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What on Earth are the Chicago Bears doing?

The Bears keep doing Bear things no matter who is in charge.

NFL: Philadelphia Eagles at Washington Commanders Geoff Burke-USA TODAY Sports

Although Green Bay Packers fans may not like the trade of Rasul Douglas — a good and popular player who was a key contributor in the secondary his entire Packer tenure — the move at least makes business sense. Douglas is 29 years old and is set to become a free agent after the 2024 season. The Packers are struggling, and it’s fair to say they are in a full-on rebuild, unsure of their quarterback for the first time in decades. 2025 is probably the very earliest they could contend, and by then, Douglas will be entering the phase where almost all corners break down, while also being able to sign with any team that’s interested. Getting value for him in this lost season is rational, if harsh.

“Rational but harsh” is exactly what I want out of my football front office. The NFL is a hard salary cap league, and generating surplus value under that cap requires some hard decisions...unless you’re the Chicago Bears? Because let me tell you, I have no earthly idea what the Bears are doing. Brian Gutekunst and the Packers’ front office are hardly above reproach, and may very well find themselves unemployed over the next year or two, but goodness gracious they’re absolute geniuses compared to the people running the Bears.

While the Packers were selling during the deadline, the Bears were sending a second-rounder to Washington for pass rusher Montez Sweat. I have nothing against Sweat, who is very good, but this has to rank among the worst moves the Bears have made, and they have made so very many. The Bears are 2-6 and are likely to have two extremely high first round picks in the 2024 draft based on their own record and the fact that they also own Carolina’s pick. They are every bit as uncertain about their quarterback as the Packers and should be vetting Justin Fields while preparing to move on from him. They still have an alarming lack of talent across the board, and to compete in the future they’ll need every pick or low-cost young player they can get.

Sweat is a horrible fit in Chicago. While they need pass rushers in a vacuum, this team is 2-5 and no threat whatsoever to contend this year. Sweat may make the Chicago defense marginally better, but it’s hard to see how that’s beneficial. There are currently 6 NFL teams with two or fewer wins, including Chicago, and picking up an additional random win or two could easily push the Bears’ pick out of the top two spots in the draft. While they have Carolina’s pick to fall back on, the Panthers have shown signs of pluckiness lately, picking up their first win on Sunday and improving defensively week by week under Ejiro Evero. If both Bears picks were to fall outside of the Caleb Williams-Drake Maye range, it would be hilariously tragic, and Sweat makes that more likely.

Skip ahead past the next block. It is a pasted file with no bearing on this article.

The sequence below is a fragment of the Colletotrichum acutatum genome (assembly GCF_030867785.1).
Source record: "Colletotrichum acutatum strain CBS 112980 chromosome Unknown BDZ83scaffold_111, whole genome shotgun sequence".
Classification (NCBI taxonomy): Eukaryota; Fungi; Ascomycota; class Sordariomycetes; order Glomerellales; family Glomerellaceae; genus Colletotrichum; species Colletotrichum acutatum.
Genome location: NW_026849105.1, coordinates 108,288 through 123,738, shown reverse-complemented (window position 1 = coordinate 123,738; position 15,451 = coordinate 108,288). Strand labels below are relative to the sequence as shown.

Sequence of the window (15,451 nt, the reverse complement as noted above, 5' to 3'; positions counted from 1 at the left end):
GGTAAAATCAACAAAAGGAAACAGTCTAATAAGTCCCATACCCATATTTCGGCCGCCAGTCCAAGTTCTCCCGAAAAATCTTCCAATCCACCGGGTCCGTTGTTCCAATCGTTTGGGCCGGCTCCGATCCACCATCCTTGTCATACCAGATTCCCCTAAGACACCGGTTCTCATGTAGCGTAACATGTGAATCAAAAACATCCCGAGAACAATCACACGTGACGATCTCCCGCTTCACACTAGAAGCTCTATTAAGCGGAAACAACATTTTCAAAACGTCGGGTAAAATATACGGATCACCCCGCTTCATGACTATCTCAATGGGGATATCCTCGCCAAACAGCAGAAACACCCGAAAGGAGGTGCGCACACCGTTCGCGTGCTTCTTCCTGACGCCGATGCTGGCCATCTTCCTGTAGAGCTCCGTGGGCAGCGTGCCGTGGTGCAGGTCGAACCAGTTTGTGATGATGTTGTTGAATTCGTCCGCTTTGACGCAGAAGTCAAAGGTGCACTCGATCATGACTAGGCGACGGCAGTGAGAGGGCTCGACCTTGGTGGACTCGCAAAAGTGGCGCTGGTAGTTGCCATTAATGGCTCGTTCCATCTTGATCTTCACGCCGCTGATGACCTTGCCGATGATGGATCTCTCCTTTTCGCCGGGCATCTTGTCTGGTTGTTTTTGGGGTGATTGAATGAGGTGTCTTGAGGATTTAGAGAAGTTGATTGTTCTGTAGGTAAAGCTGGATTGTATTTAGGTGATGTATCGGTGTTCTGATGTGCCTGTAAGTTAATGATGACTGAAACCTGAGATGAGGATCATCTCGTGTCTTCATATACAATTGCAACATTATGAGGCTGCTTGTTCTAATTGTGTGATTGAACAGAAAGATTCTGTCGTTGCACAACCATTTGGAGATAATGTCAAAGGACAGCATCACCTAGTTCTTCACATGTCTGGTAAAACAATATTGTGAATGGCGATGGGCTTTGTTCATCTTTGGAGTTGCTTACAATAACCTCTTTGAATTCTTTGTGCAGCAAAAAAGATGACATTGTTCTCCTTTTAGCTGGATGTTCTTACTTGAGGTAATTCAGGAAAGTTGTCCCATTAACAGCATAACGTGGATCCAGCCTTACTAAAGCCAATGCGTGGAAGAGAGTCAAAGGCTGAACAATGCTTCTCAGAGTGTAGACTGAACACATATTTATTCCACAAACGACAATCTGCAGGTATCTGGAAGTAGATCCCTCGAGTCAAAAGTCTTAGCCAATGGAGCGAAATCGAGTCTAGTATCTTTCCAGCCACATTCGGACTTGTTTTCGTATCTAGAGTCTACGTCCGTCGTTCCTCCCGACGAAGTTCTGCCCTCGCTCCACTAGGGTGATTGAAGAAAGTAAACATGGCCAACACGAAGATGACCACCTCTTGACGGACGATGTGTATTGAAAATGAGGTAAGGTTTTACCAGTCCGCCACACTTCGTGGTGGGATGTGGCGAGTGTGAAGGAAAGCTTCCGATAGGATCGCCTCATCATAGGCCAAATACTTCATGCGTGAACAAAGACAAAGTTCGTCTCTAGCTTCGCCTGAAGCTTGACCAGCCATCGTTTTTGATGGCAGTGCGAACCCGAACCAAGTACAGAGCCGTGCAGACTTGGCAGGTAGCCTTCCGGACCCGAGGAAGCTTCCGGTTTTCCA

But it’s worse than that, because Sweat is also a free agent at the end of the season. And based on recent comments, there is no assurance that he will sign with the Bears:

If he does decide to move on after the season, the Bears will have throw away a second round draft pick for nothing. Even if he does re-sign with Chicago, it’s still a bad deal for the Bears. Winning in the NFL requires surplus value, and you generate surplus value from young players, who have their salaries artificially suppressed, and quarterbacks, who are so valuable that they generally cannot make true market rates under the cap. It can make sense for a team to sign a veteran to a market level contract to fill an obvious hole, but that team is not the Bears. They already made this mistake once, recently, when they traded for the right to give Khalil Mack a market rate contract. Mack is a great player, but surrendering draft capital while also paying Mack exactly what he was worth on the open market was a net negative for the Bears, and re-signing Sweat while sending a second rounder off the door is exactly the same thing.

This sort of Bear economic idiocy transcends front offices and almost has to be driven by the McCaskeys, the ownership at the top. There’s not really another logical explanation. If I had to guess, I’d wager the McCaskeys are not shy about putting some sort of performance-based ultimatum in place, which drives the front office to make short-sighted, damaging decisions. Of course, it’s also possible they’re just bad at hiring people.

I don’t want the Packers to lose games and I don’t think fans should cheer on purposeful, obvious tanking, but I also think that sound management often requires doing things that are unpopular with the fans. Taking a “future-looking” approach to strategic planning can be extremely difficult if the planners are under threat of job loss, and it is, perhaps, one of the most common dysfunctional parts of corporate America. It’s just unusual to see such decisions play out so publicly.

The Bears have plenty of additional problems, including a possible misplaced faith in backup quarterback Tyson Bagent, but almost every Bear failure has to be coming from on high. I love our rivals to the south and their Cobra Commander-level track record of organizational management, but man, sometimes I really do feel bad for them.